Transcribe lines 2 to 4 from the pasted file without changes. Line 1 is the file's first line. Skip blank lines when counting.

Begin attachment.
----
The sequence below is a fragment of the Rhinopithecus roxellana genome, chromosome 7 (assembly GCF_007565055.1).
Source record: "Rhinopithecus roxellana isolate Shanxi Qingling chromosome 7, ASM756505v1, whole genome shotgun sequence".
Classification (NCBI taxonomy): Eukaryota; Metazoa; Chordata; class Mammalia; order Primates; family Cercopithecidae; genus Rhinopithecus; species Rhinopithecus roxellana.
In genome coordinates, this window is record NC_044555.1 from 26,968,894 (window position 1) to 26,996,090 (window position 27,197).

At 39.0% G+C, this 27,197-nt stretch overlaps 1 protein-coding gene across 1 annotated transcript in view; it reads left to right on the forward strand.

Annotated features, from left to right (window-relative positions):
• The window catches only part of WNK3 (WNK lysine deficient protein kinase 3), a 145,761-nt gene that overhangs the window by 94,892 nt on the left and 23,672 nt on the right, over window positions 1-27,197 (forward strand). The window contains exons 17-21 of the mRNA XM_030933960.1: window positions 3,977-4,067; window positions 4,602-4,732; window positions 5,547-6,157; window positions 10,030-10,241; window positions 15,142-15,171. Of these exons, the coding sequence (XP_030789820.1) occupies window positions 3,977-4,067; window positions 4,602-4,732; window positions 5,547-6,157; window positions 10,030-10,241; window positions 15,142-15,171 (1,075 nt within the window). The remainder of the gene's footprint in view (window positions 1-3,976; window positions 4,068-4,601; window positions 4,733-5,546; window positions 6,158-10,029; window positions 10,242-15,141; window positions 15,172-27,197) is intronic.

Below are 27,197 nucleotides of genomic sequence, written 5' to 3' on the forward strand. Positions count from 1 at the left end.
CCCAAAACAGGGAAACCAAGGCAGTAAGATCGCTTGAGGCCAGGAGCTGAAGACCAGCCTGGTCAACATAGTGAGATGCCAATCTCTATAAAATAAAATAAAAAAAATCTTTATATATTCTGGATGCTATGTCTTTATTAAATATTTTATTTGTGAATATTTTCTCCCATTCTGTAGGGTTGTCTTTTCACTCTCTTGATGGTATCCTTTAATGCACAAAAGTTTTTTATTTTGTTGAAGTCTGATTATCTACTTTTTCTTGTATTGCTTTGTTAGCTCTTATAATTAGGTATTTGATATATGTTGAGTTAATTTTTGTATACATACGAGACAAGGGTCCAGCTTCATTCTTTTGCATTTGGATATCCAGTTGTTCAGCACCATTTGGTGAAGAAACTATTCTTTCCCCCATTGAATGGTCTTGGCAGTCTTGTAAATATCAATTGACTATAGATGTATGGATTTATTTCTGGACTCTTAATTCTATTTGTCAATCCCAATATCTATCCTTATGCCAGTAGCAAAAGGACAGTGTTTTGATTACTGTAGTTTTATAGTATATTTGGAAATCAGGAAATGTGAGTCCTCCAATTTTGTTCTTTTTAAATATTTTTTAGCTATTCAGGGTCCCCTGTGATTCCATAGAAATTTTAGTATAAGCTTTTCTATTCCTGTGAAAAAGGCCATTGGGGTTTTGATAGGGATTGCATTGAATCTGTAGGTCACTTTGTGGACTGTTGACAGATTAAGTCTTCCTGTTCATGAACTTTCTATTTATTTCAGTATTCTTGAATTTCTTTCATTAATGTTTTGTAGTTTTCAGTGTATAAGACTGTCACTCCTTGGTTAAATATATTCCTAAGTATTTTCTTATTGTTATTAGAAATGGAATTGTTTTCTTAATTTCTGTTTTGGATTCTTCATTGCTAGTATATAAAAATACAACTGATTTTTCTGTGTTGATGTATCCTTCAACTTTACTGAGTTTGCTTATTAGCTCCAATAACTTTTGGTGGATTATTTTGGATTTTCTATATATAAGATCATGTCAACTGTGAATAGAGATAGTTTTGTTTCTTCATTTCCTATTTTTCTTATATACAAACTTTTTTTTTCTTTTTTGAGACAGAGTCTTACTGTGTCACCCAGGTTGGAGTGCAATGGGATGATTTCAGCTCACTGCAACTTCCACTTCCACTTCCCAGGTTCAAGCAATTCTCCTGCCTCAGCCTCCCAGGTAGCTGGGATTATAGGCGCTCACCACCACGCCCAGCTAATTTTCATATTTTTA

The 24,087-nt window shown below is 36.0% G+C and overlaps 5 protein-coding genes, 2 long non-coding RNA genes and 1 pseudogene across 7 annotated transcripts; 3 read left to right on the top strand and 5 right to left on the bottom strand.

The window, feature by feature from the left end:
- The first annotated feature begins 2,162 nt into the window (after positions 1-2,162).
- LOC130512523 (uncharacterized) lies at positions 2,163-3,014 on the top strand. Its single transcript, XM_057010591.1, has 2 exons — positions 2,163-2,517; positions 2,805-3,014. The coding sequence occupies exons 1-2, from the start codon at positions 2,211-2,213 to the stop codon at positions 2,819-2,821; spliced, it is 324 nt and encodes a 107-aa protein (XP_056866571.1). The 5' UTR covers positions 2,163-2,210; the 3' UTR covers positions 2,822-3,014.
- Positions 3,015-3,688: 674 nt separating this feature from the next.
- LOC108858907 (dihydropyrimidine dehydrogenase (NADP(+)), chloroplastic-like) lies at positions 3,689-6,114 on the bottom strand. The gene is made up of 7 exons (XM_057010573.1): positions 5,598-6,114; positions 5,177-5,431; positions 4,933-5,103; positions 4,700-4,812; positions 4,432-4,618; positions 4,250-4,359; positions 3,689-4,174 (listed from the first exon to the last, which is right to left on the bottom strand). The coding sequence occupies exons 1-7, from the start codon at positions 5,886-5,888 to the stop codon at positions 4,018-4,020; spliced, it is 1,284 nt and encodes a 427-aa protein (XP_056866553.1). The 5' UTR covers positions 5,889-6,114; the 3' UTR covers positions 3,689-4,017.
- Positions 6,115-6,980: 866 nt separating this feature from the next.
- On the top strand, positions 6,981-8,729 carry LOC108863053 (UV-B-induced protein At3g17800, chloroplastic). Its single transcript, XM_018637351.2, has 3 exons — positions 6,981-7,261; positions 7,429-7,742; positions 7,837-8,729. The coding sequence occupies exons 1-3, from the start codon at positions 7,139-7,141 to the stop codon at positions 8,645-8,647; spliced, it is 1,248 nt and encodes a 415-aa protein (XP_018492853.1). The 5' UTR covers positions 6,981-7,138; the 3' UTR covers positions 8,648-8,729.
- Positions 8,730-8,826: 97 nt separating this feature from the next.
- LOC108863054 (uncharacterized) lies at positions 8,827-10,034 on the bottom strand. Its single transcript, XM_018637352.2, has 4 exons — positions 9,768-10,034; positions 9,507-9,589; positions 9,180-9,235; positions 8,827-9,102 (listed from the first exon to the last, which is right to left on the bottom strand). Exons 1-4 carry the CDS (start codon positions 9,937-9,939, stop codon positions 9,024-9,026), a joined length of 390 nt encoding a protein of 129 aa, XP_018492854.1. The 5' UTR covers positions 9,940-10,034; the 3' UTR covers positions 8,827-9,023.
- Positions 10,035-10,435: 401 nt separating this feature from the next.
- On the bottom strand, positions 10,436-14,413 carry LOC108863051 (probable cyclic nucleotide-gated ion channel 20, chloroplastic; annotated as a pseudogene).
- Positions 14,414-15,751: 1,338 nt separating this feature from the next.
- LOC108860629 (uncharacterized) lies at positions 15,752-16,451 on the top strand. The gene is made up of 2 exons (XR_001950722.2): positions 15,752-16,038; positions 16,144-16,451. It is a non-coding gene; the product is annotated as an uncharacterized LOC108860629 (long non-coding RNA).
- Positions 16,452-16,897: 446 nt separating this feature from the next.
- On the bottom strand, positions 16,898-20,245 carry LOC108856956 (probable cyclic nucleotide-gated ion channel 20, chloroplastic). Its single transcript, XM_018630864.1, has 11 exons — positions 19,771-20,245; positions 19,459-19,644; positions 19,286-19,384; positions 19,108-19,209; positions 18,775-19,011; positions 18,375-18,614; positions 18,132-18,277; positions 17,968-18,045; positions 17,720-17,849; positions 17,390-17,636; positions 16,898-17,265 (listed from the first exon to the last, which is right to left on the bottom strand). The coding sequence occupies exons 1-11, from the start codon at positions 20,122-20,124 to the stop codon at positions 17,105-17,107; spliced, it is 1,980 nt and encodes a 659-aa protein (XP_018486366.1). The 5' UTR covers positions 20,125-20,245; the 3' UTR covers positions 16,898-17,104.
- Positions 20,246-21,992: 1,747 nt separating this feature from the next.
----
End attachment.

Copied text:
Source record: "Rhinopithecus roxellana isolate Shanxi Qingling chromosome 7, ASM756505v1, whole genome shotgun sequence".
Classification (NCBI taxonomy): Eukaryota; Metazoa; Chordata; class Mammalia; order Primates; family Cercopithecidae; genus Rhinopithecus; species Rhinopithecus roxellana.
In genome coordinates, this window is record NC_044555.1 from 26,968,894 (window position 1) to 26,996,090 (window position 27,197).